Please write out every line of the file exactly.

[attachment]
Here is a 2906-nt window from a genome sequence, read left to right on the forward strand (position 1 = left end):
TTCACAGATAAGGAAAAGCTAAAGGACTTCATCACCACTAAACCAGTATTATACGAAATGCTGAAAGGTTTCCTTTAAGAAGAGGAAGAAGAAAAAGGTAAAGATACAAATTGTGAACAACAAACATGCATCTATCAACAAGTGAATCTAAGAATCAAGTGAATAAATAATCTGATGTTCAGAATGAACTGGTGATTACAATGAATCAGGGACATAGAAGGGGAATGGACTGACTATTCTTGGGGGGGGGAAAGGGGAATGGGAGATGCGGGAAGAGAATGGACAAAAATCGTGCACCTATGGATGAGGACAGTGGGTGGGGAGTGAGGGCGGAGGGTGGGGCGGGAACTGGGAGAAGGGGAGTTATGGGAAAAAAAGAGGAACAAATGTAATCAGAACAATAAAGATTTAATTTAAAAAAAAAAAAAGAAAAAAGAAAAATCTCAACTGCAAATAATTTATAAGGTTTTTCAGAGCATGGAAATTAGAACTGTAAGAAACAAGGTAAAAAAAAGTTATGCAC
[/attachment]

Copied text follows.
Here is a 2906-nt window from a genome sequence, read left to right on the forward strand (position 1 = left end):
TTCACAGATAAGGAAAAGCTAAAGGACTTCATCACCACTAAACCAGTATTATACGAAATGCTGAAAGGTTTCCTTTAAGAAGAGGAAGAAGAAAAAGGTAAAGATACAAATTGTGAACAACAAACATGCATCTATCAACAAGTGAATCTAAGAATCAAGTGAATAAATAATCTGATGTTCAGAATGAACTGGTGATTACAATGAATCAGGGACATAGAAGGGGAATGGACTGACTATTCTTGGGGGGGGGAAAGGGGAATGGGAGATGCGGGAAGAGAATGGACAAAAATCGTGCACCTATGGATGAGGACAGTGGGTGGGGAGTGAGGGCGGAGGGTGGGGCGGGAACTGGGAGAAGGGGAGTTATGGGAAAAAAAGAGGAACAAATGTAATCAGAACAATAAAGATTTAATTTAAAAAAAAAAAAAGAAAAAAGAAAAATCTCAACTGCAAATAATTTATAAGGTTTTTCAGAGCATGGAAATTAGAACTGTAAGAAACAAGGTAAAAAAAAGTTATGCAC